“The happiest omen for a New Year is first Mount Fuji, then the falcon, and lastly eggplant.” This Japanese proverb highlights one of the products that’s hot on the market: eggplant! Also called aubergine in other countries, eggplant is a versatile food. The name eggplant comes from the small, white, egg-shaped variety. This name is slightly more appealing than the name used in renaissance Italy, which was “crazy apple”. 

Similar to tomatoes, we could also pose the fruit vs vegetable argument. Eggplant is a nightshade, making it closely related to the tomato and potato. Botanically, eggplant is a fruit. Just like blueberries, tomatoes, and watermelon – eggplant is a berry, meaning the entire plant ovary wall ripens into the edible fruit. In the culinary world, eggplant is classified as a vegetable – being used for savory rather than sweet flavor. Here’s a secret: it will taste the same whether you call it a fruit or a vegetable. 

India is the country of origin for this fruit, however China is currently the largest eggplant producer. These countries have been cultivating eggplant for over 1500 years. The plant enjoys warm weather, and the prime eggplant season for Ohio is mid-summer through early fall. Eggplant is a perennial crop, meaning that it grows back year after year. Despite this, many farmers plow their fields after harvesting and replant, treating this crop as an annual. Once the plant starts growing, it will reach up to 5 feet tall, growing large, coarse leaves. The fruit itself comes in several shapes and colors. The three main shapes are oval, tear-shaped, and rounded shape. Color varieties of eggplant that you may see include solid black, solid purple, white, or striped. 

When cooking eggplant, the fruit is great at absorbing large amounts of sauces, making it great for rich dishes. With growing numbers of people following vegan or vegetarian diets, eggplant has become an increasingly popular meat substitute. Classic dishes that feature eggplant include Greek moussaka, Italian eggplant parmigiana, Romanian zacusca, and Middle Eastern baba ghanoush. If you want to try any of these, check out the recipes below! 

In closing, another Japanese proverb reads: “Don’t let your daughter-in-law eat your autumn eggplants,” meaning don’t let yourself get taken advantage of, because those autumn eggplants are the best! 

Baba Ghanoush

Countryside Original Recipe


  • 2 medium eggplant

  • ⅓ cup tahini

  • 3 cloves of garlic

  • 3 Tbsp lemon juice

  • 2 Tbsp Olive Oil

  • 1 bunch parsley

  • 1 tsp Cumin

  • Salt to taste


  1. Preheat the oven to 450 degrees. Line a baking sheet with parchment paper. Cut eggplants in half lengthwise and brush the inside with olive oil. Place on a baking sheet with the flesh sides down.

  2. Place in the oven for 30 to 40 minutes, depending on how large your eggplants are.

  3. Remove eggplant from the oven and let cool for 5 minutes. Scoop out the inside and place in a food processor, leaving the skin behind.

  4. Add all remaining ingredients, excluding the olive oil, to the food processor and process until smooth. Serve with pita chips, bread slices, or your favorite vegetables, and enjoy!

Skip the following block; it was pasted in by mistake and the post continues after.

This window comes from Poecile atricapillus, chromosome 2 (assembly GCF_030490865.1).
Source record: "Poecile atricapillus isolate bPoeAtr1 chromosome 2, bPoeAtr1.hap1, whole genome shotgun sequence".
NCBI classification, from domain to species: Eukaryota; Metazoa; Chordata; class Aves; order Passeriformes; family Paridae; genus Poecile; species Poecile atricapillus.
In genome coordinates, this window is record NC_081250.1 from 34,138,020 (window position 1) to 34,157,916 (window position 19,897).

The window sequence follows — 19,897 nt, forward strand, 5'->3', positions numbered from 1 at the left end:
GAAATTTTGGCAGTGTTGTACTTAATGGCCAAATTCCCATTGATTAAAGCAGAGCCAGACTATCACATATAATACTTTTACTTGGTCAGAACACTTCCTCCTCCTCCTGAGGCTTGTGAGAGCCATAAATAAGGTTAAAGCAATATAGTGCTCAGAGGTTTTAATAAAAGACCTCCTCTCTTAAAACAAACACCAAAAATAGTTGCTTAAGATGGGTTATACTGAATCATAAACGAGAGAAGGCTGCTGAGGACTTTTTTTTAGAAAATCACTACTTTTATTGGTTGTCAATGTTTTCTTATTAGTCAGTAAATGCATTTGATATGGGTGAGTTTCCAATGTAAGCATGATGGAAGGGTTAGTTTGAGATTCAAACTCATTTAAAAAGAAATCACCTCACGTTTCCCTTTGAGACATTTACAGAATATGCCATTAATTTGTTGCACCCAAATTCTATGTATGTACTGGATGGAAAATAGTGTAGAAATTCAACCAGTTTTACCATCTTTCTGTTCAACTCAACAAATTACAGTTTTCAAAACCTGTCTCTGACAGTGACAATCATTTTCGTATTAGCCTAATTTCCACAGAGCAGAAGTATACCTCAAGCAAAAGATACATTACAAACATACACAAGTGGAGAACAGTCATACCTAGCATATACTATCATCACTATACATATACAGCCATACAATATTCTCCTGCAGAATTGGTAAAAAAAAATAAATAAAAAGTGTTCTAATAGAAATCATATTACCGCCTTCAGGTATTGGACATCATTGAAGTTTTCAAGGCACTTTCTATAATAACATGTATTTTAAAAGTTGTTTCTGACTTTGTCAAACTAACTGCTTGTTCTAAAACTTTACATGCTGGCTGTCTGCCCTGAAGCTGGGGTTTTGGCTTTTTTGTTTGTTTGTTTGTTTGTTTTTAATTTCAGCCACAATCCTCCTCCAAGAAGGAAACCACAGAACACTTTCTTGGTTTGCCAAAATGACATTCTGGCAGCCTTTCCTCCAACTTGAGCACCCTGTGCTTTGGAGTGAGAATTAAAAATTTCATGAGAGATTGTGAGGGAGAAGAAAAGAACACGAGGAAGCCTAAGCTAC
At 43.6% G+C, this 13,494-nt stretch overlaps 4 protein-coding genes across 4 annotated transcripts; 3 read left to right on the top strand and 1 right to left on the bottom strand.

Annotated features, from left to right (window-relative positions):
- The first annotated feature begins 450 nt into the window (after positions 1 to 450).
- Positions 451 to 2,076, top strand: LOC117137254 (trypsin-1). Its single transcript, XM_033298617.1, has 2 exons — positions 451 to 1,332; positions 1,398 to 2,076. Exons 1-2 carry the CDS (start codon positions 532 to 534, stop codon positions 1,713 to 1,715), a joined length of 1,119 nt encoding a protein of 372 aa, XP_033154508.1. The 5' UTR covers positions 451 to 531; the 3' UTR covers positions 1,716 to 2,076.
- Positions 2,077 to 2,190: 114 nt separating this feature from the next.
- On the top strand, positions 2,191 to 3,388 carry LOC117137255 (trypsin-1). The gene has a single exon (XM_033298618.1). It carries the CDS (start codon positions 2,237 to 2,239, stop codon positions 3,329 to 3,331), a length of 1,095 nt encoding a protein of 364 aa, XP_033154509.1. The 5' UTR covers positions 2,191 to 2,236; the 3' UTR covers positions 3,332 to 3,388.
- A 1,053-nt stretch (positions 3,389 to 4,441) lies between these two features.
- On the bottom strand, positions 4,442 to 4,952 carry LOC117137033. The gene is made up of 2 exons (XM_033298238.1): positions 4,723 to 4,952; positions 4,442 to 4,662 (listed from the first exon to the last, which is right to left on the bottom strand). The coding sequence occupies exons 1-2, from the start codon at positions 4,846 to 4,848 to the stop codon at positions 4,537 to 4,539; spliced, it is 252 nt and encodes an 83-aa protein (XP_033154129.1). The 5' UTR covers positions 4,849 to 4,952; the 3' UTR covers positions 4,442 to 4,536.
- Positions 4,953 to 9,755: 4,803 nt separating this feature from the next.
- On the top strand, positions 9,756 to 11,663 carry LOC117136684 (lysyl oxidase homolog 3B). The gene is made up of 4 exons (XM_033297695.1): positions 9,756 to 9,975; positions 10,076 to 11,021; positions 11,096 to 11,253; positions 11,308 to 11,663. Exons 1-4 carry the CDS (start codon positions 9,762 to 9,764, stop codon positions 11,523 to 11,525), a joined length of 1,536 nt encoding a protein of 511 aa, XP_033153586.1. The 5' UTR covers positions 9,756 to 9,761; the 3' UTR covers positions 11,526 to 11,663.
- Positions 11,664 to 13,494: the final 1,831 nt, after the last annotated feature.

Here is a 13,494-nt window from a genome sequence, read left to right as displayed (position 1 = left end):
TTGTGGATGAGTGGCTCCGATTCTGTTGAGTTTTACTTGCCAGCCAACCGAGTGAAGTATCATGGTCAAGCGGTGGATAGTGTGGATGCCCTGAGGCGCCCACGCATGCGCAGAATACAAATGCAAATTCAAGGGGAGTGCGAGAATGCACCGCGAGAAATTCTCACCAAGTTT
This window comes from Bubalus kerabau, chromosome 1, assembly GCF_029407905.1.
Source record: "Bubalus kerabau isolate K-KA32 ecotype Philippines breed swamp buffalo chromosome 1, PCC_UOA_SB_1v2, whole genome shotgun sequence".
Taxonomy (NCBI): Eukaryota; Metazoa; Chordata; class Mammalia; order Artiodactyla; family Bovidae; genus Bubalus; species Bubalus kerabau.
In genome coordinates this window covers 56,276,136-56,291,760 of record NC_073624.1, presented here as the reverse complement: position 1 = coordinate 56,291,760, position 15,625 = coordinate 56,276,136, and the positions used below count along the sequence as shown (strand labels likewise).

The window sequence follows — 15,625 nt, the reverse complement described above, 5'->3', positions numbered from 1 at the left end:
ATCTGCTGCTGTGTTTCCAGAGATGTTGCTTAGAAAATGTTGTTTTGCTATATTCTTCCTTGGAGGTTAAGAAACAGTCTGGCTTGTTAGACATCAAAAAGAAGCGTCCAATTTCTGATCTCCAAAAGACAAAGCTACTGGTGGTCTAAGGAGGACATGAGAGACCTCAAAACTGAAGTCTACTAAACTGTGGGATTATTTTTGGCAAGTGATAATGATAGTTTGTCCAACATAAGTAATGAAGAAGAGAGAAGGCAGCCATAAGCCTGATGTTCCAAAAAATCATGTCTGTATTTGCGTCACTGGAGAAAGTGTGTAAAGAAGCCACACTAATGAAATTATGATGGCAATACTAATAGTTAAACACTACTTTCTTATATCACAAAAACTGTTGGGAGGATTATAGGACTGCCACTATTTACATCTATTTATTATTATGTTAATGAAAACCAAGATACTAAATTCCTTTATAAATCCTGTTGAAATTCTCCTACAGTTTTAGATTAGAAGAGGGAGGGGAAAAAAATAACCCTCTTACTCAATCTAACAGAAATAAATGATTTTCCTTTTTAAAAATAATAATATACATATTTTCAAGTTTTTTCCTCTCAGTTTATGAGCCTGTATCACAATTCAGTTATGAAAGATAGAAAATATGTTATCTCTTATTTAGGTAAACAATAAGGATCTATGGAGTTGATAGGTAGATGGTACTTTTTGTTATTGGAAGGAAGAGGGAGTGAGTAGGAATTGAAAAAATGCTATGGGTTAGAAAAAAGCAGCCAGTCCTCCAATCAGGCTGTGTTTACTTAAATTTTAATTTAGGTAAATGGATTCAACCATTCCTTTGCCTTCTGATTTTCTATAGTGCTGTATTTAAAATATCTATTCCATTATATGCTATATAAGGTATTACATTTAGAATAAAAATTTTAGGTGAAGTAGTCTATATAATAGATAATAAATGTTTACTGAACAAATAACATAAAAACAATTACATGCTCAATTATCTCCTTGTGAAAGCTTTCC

Baked Eggplant Parmesan

Recipe from gimmesomeoven.com


  • 2 medium eggplants, sliced into ½ inch slices

  • 2 cups Panko bread brumbs

  • 1 Tbsp Italian seasoning

  • 1 tsp garlic powder

  • 1 tsp sea salt

  • ½ tsp black pepper

  • 2 eggs

  • 4 cups marinara sauce

  • 2 cups shredded Mozzarella cheese

  • ⅔ cup grated Parmesan cheese

  • 1 cup chopped fresh basil leaves


  1. Heat oven to 425°F. Line a sheet pan with parchment paper, and set aside.
  2. Bread the eggplant. In a shallow bowl, whisk together the Panko breadcrumbs, Italian seasoning, garlic powder and (1 teaspoon) fine sea salt and black pepper until combined. In a separate bowl, whisk together the eggs with 2 Tbsp water. Dip an eggplant round in the egg mixture so that is evenly coated on all sides, then transfer to the breadcrumb mixture and coat on all sides, then place it on the prepared baking sheet. Repeat with the remaining eggplant rounds until they are all coated and evenly spaced on the baking sheet(s). 
  3. Bake for 25 minutes, until the eggplant is softened and mostly cooked through.  Transfer baking sheet(s) to a wire rack and set aside.
  4. Layer the casserole. Spread 1/2 cup marinara sauce evenly across the bottom of a 9 x 13-inch baking dish.  Place half of the eggplant in an even-ish layer along the bottom of the dish, topped evenly with 1 cup marinara sauce, 1 cup Mozzarella, all of the Parmesan, and half of the basil, the remaining eggplant, remaining marinara sauce, and the remaining Mozzarella.
  5. Bake. Bake for 20-25 minutes until the cheese is melted and starts to turn slightly golden around the edges and the eggplant is cooked to your liking.  Transfer pan to a wire cooling rack and sprinkle with the remaining basil and extra Parmesan.


Countryside Original Recipe
Find more on this recipe here!


  • 1 medium eggplant

  • 2 bell peppers

  • Oil as needed

  • ½ a medium onion

  • 2 Jalapeño Peppers

  • 1 large tomato

  • Salt and pepper to taste

  • 6 slices of bread


  1. Using a fork, poke a few holes in the eggplant. Bake eggplant and peppers on a foil lined sheet at 400°F for 20 minutes. Remove peppers and bake eggplant longer if needed. The skin should blacken. Remove skin from eggplant and seeds from peppers. 
  2. Place eggplant and peppers into a blender or food processor and process until chunky. 
  3. In a pan, heat oil. Add chopped onion and chopped jalapeños. Cook for 5 minutes. 
  4. Add all ingredients to the pan. Simmer for at least 30 minutes, or until everything breaks down. Simmer up to 90 minutes, or until desired thickness is reached. 
  5. Adjust seasonings, spread on toast, and enjoy!

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